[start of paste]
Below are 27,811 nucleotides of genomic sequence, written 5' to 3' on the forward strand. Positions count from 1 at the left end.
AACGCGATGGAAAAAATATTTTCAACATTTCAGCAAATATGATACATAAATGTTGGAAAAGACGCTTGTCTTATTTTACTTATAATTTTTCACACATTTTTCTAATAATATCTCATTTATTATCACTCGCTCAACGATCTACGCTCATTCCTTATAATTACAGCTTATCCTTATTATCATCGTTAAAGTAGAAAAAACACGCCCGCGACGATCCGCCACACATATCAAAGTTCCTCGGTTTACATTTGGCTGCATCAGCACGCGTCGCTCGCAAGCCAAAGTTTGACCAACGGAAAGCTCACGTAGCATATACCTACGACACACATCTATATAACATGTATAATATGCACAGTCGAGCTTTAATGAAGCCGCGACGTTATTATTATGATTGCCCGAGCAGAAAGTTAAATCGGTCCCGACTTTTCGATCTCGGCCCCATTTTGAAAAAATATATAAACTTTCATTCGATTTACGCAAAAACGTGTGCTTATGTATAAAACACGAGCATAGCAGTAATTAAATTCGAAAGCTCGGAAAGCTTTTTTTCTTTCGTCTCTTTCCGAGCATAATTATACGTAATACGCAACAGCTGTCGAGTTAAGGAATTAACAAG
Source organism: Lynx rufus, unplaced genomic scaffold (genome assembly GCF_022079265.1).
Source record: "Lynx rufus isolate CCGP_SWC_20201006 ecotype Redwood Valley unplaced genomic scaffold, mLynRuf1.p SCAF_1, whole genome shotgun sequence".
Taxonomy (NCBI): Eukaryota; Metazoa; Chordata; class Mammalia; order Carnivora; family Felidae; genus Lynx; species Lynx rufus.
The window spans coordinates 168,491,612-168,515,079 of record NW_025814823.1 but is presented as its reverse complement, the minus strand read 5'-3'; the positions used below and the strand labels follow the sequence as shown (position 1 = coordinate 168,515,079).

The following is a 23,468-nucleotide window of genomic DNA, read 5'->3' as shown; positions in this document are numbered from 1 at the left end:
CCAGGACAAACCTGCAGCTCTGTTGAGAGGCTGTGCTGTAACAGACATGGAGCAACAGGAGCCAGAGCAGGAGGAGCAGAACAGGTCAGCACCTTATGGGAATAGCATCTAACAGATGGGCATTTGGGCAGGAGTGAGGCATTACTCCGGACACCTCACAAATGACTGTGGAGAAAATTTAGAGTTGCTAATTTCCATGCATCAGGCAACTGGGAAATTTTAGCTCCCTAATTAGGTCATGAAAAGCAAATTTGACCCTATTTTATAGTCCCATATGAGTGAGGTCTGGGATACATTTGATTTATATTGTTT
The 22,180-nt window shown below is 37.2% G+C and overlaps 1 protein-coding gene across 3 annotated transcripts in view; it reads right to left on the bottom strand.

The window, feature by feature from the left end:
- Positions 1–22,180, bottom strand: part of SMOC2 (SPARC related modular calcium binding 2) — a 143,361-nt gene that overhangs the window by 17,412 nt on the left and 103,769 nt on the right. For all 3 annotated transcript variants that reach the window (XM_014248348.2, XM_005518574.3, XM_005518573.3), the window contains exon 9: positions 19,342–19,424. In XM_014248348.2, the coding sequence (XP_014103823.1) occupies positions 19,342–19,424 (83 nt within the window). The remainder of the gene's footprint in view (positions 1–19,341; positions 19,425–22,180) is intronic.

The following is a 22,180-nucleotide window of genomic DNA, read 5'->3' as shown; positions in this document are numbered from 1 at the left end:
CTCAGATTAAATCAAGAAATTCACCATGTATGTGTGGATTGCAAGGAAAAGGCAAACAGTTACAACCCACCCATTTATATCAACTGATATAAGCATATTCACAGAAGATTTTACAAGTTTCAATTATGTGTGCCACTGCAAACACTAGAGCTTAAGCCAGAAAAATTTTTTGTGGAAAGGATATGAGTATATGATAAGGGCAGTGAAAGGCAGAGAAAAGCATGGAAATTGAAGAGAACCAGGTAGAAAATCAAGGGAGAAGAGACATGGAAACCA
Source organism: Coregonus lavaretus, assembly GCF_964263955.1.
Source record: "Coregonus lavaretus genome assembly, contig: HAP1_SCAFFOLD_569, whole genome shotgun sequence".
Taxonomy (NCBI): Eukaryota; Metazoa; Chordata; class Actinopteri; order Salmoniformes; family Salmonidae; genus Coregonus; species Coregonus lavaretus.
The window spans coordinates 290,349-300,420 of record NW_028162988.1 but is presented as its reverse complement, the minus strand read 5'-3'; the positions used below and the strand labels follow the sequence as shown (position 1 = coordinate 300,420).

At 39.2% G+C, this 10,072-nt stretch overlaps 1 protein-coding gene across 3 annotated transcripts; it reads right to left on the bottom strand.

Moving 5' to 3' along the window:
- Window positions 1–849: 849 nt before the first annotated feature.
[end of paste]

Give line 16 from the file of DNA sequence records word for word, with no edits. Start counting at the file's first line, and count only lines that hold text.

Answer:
Taxonomy (NCBI): Eukaryota; Metazoa; Chordata; class Actinopteri; order Salmoniformes; family Salmonidae; genus Coregonus; species Coregonus lavaretus.